Swiss Link News—New Arrivals & Updates
While national news headlines and local stations blast the growing fear about a new deadly virus, it is first and foremost important to stay calm. Although it is easy to get swept up in the commotion, you should first understand what the virus is before becoming alarmed. Once you know what it is and how it spreads, you can better prepare yourself for a disaster. This is not the first time the world has seen a superbug like the coronavirus—also known as COVID-19—and it will not be the last. Rest assured knowing the world has united before and will continue to do so to prevent the spread of germs as much as possible. If you are looking to understand where this virus came from, how it spreads and how you can protect yourself for long-term survival, read on as we detail these important facts. Where Did the Coronavirus Come From? While it is not the most pleasant topic to talk about, it is important to understand how this virus came to be. And although you might have heard rumors about lab testing, it is likely that not everything you have heard is true. Scientists all over the world have joined forces to research this unique virus and came to one common conclusion: COVID-19 closely resembles a known coronavirus harbored in horseshoe bats. The ambiguity begins when discussing how this virus was transferred to humans. Scientists know that the virus found in bats is not transferable to humans, meaning the virus must have infected an intermediate animal. So, while there is no certainty how the virus spread—a wet market being a very likely possibility—it is extremely unlikely that it originated from testing done in a lab. Steps to Prevent Getting COVID-19 The best thing you can do for yourself and those around you is to take additional steps to prevent contracting the virus and spreading it to others. Now more than ever, it is so important to wash your hands effectively and be conscious of touching your eyes and mouth. While you may be healthy enough to beat the virus, others around you may not be. So as a courtesy to your friends, family members and community, participate in these easy daily preventative tasks. Supplied with a bit of background knowledge and the top steps you can take to prevent the spread of germs, you should lower your chances of getting COVID-19, But, keep in mind, this virus currently has a fatality rate of less than 4%. While this is not as small of a number as other flu strains, most of the population should recover if they contract the virus. Those with additional health problems, or are younger and older than the average population, should take more precautions as their risk is higher. Here are the top preventative steps to take to prevent contracting the coronavirus. Step 1: Wash, wash and then wash again. It is sometimes hard to understand just how effective washing your hands is as there is no visible proof. And while keeping hand sanitizer handy is helpful, it does not kill germs and bacteria as effectively as actually washing your hands. It is also important to ensure you are washing your hands for the appropriate amount of time to kill all of the bacteria. It may be an age-old saying, but singing the Happy Birthday song is a good way to measure your washing time. If you only take one thing away from this article, this should be it. Washing your hands thoroughly throughout the day is a great preventative step. Step 2: Avoid close contact with people. Everyone’s schedule is busy and your life does not stop because of the flu—we get it—but if you are serious about preventing the spread of this virus, it is best to stay out of congested places. Malls, grocery stores, airports and public transportation are just a few of the many common places large groups of people congregate. If you can’t reschedule a trip you have been planning or a work convention, be sure to wash your hands periodically and bring sanitizer wipes with you to wipe down surfaces. Step 3: Avoid touching your eyes, nose and mouth. You may not realize how frequently you touch these areas of your face until it is too late. The coronavirus can live on surfaces for weeks at a time, meaning if an infected person touches a countertop or table, that surface is now infected. If the bacteria transfer to your hands and you happen to touch your eye or habitually bite your nails, you are out of luck. But, say if you touch an infected surface and stay clear of touching your face, you may not get sick if you wash the bacteria away at some point in the day. Step 4: Clean and disinfect everyday items. Those with children may already disinfect toys and surfaces daily, but those without children should also participate in this activity. Everything from your laptop to your cell phone collects bacteria and grime throughout the day, so wiping it down can help prevent the spread of germs. Like mentioned earlier, germs can live on surfaces for weeks at a time. Cleaning your work desk and tables at home or surfaces in your car is an important preventative step. While these four steps may seem like no-brainers, in reality, they are hard to stick with. The hustle and bustle of daily events can cause forgetfulness, so be sure to practice good hygiene no matter how busy your day gets. Remember, it is not just about you. It is also about those around you with weak immune systems who could become extremely ill from this harsh virus. In Case of a Quarantine: Prepping for Disaster As the spread of the coronavirus continues to take out communities around the world, it is a good idea to prepare for the worst. In case of a quarantine in your area, you should be stocked with the right essentials to get you through weeks at a time. And while your area may not put a quarantine into effect, you may still want to be cautious by staying in your home and away from congested areas. Before your community gets hit with the virus, make sure you are stocked with these important survival essentials. Essential Supplies to Stock Up On: Water: Although you most likely have water readily available at your home, in some instances you may need to drink from bottled water. While it is very uncommon that your water would be turned off, it is best to be as prepared as possible and stock up on gallons of water just to be safe. It is smart to stock a gallon of water per person per day, which should be enough to get each person in your family by. Be sure to store your water supply in a cool, dark place so that it will be ready to drink when the time comes and unaltered from the sun. Non-Perishables: It is important to choose emergency food with health needs in mind. Never stock up on just one type of food—your body needs a variety of nutrients daily to remain healthy. Consider the main food groups: grains, meats, vegetables, fruits and dairy. Supply yourself with plenty of granola, canned tuna or other fish and dried jerky, a variety of canned vegetables (anything from corn to kidney beans), dried fruit and canned juices as well as powdered milk. You should also calculate how many of each item to buy to ensure your supplies last a few weeks for each member of your family. If you have young children or infants, you should also stock up on baby foods or other particular items they may need. First-Aid Kit: While you may have a box of Band-Aids and antibiotic ointment laying around, you should stock up on additional items in case of more serious injuries. Supply yourself with gauze wrap, adhesive cloth tape, antiseptic wipes, aspirin, a cold compress, gloves, a thermometer and tweezers. These basic supplies should get you through most injuries until you are able to see a doctor. Blankets: No matter what season it is, blankets are essential for any quarantine. And above the average blankets you have laying around, it is important to choose one that does not require as much maintenance. This makes wool blankets an excellent choice for such an occasion. Not only are they antibacterial so they don’t need to be washed as frequently as the average blanket, but they are also excellent at trapping heat and can protect you from extremely cold temperatures. While this new virus may be frightening, practicing the top preventative steps and stocking up on essential supplies can alleviate some of the stress surrounding it. While it may very well stay clear of your area, there is a chance that the virus will continue to spread until the majority of the population has come in close contact. If you do end up getting it, wear a mask to prevent the spread of germs. While those taking preventative steps may also elect to wear a mask, it is less effective at preventing you from becoming sick. The biggest thing to remember is to stay calm, wait for any quarantine directions from your community and follow the above steps to keep you and your family healthy.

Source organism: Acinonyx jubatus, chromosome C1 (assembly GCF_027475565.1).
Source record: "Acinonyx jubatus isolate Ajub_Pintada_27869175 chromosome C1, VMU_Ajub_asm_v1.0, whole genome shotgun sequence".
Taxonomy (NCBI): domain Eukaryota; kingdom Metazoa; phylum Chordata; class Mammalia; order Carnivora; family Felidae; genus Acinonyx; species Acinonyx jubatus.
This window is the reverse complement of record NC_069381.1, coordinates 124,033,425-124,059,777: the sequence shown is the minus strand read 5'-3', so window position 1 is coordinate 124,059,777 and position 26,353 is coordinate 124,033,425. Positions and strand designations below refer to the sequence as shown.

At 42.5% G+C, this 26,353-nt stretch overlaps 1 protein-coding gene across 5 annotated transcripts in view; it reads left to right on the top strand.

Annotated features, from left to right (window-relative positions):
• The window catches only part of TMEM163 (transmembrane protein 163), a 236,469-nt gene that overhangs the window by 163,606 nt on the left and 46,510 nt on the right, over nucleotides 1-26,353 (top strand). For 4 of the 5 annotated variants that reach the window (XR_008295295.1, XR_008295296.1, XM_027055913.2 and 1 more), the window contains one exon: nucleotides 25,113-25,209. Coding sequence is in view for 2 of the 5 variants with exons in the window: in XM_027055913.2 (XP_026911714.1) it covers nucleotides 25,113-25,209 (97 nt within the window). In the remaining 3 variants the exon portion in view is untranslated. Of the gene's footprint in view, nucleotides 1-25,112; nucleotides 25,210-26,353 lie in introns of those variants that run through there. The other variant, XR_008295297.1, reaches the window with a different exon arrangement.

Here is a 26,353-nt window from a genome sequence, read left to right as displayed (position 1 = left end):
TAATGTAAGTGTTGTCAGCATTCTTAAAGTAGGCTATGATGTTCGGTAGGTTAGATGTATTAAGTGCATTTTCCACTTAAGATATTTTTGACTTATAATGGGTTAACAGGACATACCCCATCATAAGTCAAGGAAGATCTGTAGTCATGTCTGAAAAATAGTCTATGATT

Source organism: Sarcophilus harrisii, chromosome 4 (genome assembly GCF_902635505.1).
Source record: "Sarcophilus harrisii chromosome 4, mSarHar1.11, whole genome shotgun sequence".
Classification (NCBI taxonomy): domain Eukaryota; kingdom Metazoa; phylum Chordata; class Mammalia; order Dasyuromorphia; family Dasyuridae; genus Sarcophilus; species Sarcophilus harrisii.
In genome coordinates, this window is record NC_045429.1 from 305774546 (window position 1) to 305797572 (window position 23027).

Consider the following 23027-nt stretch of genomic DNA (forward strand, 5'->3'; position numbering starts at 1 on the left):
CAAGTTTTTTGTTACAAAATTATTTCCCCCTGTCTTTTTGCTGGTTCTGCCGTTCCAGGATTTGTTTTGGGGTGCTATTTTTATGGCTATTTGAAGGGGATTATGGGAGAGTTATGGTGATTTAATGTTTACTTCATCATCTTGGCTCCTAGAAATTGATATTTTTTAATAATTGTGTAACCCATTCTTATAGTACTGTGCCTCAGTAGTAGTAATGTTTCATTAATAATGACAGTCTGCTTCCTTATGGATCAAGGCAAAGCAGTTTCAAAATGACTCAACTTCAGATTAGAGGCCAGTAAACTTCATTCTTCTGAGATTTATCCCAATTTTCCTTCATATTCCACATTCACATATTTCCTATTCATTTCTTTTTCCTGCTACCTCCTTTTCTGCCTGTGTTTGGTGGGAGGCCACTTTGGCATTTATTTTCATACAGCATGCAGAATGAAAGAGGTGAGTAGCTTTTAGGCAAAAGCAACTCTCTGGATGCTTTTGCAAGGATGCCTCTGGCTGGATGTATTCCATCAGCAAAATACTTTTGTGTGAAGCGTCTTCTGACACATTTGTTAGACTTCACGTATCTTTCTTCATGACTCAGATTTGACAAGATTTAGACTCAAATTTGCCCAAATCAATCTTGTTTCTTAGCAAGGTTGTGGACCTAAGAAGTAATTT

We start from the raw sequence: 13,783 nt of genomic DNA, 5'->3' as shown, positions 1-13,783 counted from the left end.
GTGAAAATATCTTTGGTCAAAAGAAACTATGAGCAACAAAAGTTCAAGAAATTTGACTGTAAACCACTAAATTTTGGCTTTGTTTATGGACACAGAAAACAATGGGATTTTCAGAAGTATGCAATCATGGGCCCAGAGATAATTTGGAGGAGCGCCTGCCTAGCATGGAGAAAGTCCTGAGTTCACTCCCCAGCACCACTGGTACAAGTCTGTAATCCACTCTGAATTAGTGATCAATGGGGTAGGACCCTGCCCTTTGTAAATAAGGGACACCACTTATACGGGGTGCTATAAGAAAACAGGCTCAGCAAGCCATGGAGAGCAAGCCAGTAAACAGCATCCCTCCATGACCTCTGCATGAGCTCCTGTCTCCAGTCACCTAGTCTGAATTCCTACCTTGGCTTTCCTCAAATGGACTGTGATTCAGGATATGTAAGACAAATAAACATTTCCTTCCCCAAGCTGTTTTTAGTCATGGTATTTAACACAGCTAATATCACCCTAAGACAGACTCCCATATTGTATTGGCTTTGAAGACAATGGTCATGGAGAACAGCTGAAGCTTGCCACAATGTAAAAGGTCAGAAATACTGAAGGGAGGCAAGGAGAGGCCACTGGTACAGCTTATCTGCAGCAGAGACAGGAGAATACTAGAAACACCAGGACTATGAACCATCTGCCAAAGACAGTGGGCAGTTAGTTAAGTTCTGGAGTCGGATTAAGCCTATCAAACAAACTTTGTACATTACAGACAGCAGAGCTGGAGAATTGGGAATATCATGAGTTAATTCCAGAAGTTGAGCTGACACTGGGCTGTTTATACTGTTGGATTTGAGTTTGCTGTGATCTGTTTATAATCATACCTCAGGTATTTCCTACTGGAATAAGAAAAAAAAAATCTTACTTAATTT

The stench of the Camp Fire permeated the cold warehouse in south Chico. It was a month after the fire destroyed Maurice Huffman’s military surplus business in Paradise, melting 40,000 square feet of merchandise, including priceless items collected over decades. It was back to square one for Huffman and the roughly 12 employees who stuck around. No computers. No inventory. Just phones....Click here to read more Story originally published by the Chico News & Review on 02.20.2020
Swiss Link Military Surplus, in its early days, played a role in the demilitarization of the Swiss Army. For twenty years Swiss Link sold off the goods that the Swiss Army chose to sell off in the surplus world as opposed to destroying it like some other militaries do.